Leander’s Historical Preservation Commission and Public Arts Commission are to begin working together to discover options for the future of the Davis House, a historic home built in 1891 located in Old Town Leander.
Leander City Council and members of the community discussed the future of the Davis House during a council meeting March 7, after locals showed up to the meeting concerned the home might be demolished.
After hearing testimonies from community members, council voted unanimously to direct the commissions to look at potential strategies for the home’s future. Options could include grant funding to support the home or finding a new use for the home such as a museum. Council also directed city staff to explore options, which could include bringing the house up to city code or leasing it.
The city has owned the two-story home at 104 N. Brushy St. since 2006, according to city spokesperson Mike Neu. The Leander Planning Department used the home as office space until February 2018, when the department moved across the street to Pat Bryson Municipal Hall.
Council has been discussing the Davis House since January 2018, when they hired Antenora Architects to complete an assessment of the Davis House. The city paid $24,828.21 for Antenora Architects’ assessment, Neu said.
The architects delivered a presentation to City Council in July, saying their initial assessment found the house is significant, since Leander has few remaining historic structures in Old Town. Meeting documents from the architects state the house warranted another report.
During a meeting Sept. 6, council voted unanimously to deny moving forward with any future assessments of the house, citing fear of losing money and directing staff to bring forth ideas for the property.
An agenda item stating “discuss and consider directing staff to obtain quotes for demolishing the Davis House” was placed on the March 7 City Council meeting agenda, encouraging several Leander residents to show up to express concern for the potential removal of the building.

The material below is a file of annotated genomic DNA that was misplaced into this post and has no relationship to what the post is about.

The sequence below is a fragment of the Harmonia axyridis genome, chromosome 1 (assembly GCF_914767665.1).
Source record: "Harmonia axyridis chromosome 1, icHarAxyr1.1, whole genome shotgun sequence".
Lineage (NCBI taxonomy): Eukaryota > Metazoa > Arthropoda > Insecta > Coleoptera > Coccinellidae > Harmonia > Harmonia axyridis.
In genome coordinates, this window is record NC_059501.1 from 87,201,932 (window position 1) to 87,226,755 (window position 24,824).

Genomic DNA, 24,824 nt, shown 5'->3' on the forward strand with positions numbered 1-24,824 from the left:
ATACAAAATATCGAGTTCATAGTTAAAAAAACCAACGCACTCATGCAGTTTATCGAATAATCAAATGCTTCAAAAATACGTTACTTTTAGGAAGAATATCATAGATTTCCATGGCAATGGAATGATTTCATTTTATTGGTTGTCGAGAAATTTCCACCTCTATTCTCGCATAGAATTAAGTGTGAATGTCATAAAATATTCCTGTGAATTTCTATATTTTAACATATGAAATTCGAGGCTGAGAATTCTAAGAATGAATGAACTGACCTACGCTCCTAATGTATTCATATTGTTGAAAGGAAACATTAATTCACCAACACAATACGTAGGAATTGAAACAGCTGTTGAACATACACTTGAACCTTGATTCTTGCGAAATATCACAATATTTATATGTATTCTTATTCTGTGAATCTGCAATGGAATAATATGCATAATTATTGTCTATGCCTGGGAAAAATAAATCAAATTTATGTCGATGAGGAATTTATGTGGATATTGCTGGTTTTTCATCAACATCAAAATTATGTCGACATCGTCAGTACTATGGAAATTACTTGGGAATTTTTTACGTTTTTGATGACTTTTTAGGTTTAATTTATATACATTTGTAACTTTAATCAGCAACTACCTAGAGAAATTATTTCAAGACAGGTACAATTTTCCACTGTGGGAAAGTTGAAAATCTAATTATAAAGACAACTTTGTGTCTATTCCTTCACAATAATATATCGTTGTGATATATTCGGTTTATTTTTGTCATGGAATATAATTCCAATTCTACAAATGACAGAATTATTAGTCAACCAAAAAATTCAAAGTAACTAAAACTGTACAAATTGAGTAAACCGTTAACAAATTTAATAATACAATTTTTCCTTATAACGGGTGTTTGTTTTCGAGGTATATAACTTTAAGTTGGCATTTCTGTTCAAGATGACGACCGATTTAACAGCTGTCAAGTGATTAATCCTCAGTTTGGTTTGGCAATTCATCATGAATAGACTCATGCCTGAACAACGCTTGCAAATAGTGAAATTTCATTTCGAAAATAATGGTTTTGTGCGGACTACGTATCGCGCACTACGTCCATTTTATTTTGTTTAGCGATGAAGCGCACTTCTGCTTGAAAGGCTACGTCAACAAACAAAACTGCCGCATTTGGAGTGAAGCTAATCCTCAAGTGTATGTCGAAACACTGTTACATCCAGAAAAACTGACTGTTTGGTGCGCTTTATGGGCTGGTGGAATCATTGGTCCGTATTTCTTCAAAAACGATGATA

Mayor Troy Hill, who approves the agenda before it is published, said his goal with having the item on the agenda was not to remove the house.
“It was never the intent to take it down,” Hill said. “It was the intent to gather information.”
Hill said he supports keeping the house but was concerned doing so could be costly.
“I fully support whatever we can to keep it,” Hill said. “Then I have a responsibility to every taxpayer in Leander not to just spend money like crazy. Somewhere in between these two things is the right solution.”
Michael Antenora, founding principal for Antenora Architects, said during the March 7 meeting that based on initial studies his company completed, the building is sound. He said studies have not yet been done to look for problems like lead paint and asbestos.
Karen Thompson, chair of the Leander Historical Preservation Commission, said the home is a remarkable survivor of what the city used to look like. Thompson, who has lived in the Greater Austin area more than 50 years, said the Old Town area once had several houses like this one, but they have since been torn down.
“Without the Davis House, you don’t even have an Old Town,” Thompson said. “You’d have some buildings, but you wouldn’t have a flagship.”
The home was named after its former tenants, the Davis family, who owned it from 1949-2006. The family included Jimmie Joe Davis, a fiddle-maker and musician, who owned the house until his death in 2004.
Jerry Davis, son of Jimmie Joe, said he grew up in the house. He said he has done work on the house over the years and thinks it is in good shape despite its age.
Carolyn Bonnet, daughter of Jimmie Joe and Jerry’s sister, said she also lived in the house. Bonnet said her family sold it to the city in 2006, hoping the city would restore it.
“If it was demolished, you would be tearing the heart and soul out of Leander,” Bonnet said.
Scott Calame, a member of the Public Arts Commission, said the house could serve many purposes. He said it could be a place to house art, a civic center or a meeting place for commissions.
“I think we can all agree that it is iconic,” Calame said. “It’s an icon for Old Town Leander and Old Town Leander would be diminished if that building were demolished. I don’t think anyone wants to do that. If we maintain the outside visual appearance, that creates something that can be used by the city and by the residents.”